Mitt Romney and Paul Ryan are trying to blame President Obama for the nasty tone of the election, while simultaneously dragging our democracy through the mud of a yet another discussion about the president’s American identity. It’s a strategy we’re likely to see on full display in Tampa next week, at the Republican National Convention, and it’s a familiar one: blame Democrats for doing some awful thing, to cover up the fact that Republicans are the ones really doing it.
A few days ago, Romney said in a speech that President Obama should take his “campaign of division and anger and hate back to Chicago and let us get about rebuilding and reuniting America.” Of course, just a few seconds later in the same speech Romney called the president “intellectually exhausted.” When Joe Biden said a Romney administration would put the middle class back in chains, Republicans accused the president’s campaign of racism—despite the fact that, as Zerlina Maxwell spells out, Republicans and Romney have a long and deep track record of race-baiting rhetoric. And still, Republicans keep whining that Obama is the one not playing nice.
So let’s take a look at what Mitt Romney, his surrogates and allies have said.
In a conference call with the conservative Faith and Freedom Coalition, Mitt Romney said President Obama has led an “assault on American values.” Romney has also accused President Obama of corrupting the American spirit and changing the “very fabric of our land.” Romney has said that while he believes America is exceptional and unique, President Obama thinks America is “just another nation with a flag.”
“The course we’re on right now is foreign to us,” Romney said of President Obama’s leadership. “It changes America.”
Taken in context with statements by Romney surrogates and other leading Republicans, it’s clear what ideas and sentiments Romney’s remarks are meant to trigger and echo.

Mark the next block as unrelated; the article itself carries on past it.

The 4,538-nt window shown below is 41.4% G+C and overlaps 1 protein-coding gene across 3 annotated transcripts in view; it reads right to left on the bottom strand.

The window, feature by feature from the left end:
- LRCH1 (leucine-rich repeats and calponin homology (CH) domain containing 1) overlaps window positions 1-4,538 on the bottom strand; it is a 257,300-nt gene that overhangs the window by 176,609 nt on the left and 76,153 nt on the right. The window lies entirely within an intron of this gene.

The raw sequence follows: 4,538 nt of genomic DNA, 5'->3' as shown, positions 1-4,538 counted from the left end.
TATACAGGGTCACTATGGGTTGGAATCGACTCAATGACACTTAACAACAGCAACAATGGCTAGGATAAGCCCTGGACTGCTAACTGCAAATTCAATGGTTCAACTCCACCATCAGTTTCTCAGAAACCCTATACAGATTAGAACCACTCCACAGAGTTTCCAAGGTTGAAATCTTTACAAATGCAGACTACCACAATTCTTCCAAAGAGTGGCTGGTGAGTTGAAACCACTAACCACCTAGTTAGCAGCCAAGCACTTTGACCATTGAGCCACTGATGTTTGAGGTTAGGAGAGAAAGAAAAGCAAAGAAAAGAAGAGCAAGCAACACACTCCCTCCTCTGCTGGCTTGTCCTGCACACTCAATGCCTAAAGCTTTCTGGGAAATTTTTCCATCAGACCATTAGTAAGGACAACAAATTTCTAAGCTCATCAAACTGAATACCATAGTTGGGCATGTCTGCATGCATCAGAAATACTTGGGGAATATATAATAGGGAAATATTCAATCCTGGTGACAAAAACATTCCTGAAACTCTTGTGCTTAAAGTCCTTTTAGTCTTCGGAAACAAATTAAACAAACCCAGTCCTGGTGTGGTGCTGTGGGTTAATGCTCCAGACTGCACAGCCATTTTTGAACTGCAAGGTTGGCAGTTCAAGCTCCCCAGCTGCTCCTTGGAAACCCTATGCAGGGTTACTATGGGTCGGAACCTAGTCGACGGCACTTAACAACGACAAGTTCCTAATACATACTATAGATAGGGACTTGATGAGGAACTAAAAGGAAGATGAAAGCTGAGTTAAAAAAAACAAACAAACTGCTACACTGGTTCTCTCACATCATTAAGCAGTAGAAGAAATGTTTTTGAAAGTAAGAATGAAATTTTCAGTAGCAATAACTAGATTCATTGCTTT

John Sununu, an official surrogate for the Romney campaign, told reporters on a conference call that the president should “learn how to be an American.” In the same vein, according to the New York Times, during Romney’s trip to England, a foreign policy advisor told a newspaper: “We are part of an Anglo-Saxon heritage and [Mr. Romney] feels that the special relationship is special. The White House didn’t fully appreciate the shared history we have.”
The Romney campaign distanced itself from both statements, but it’s a hauntingly familiar trend—the Romney campaign not merely questioning the policy positions and accomplishments of his opponent, but questioning President Obama’s fundamental claim on American identity and belonging.
Further, Romney has portrayed the president as an “angry and desperate” man who, as Romney suggested following his NAACP speech, wants to give away “more free stuff.” Building on this barely subtle, dog whistle racism, the Romney campaign has released an ad attacking President Obama for giving welfare-to-work waivers to states, the very same waivers that Mitt Romney advocated for when he was governor (and which Paul Ryan has also endorsed).
Comments from prominent Republicans like Newt Gingrich calling President Obama the “food stamp president” complete this picture—a thinly-veiled attempt by Romney and his surrogates to whisper to white voters, “Hey, President Obama isn’t one of us, he’s one of them—black, foreign, the enemy.”
And I’m not even including here remarks by leading conservative voices and attack dogs like Rush Limbaugh who, to quote from just one of his recent shows, said that President Obama “hates this country” and is “trying to dismantle, brick-by-brick, the American dream” with an agenda that appeals only to “people who don’t count.” It would be one thing if it were only Limbaugh saying stuff like this, but his sentiments are being embraced and echoed by Romney and his campaign infrastructure.
This is no accident. With his choice of Tea Party sweetheart Paul Ryan as running mate, Mitt Romney cemented his strategy to try and win the election not by uniting voters, but by riling up and rallying the conservative base. Sadly, almost two-thirds of conservative voters still believe that President Obama was born in another country. And sadly, we know that pushing the buttons of voters’ racial anxiety impacts electoral outcomes.
Smearing President Obama not in terms of his policies but his national and racial identity is a deliberate and disgusting strategy to gin up voter fear, anger and resentment based on race. One might also describe that strategy as divisive and hateful and un-American.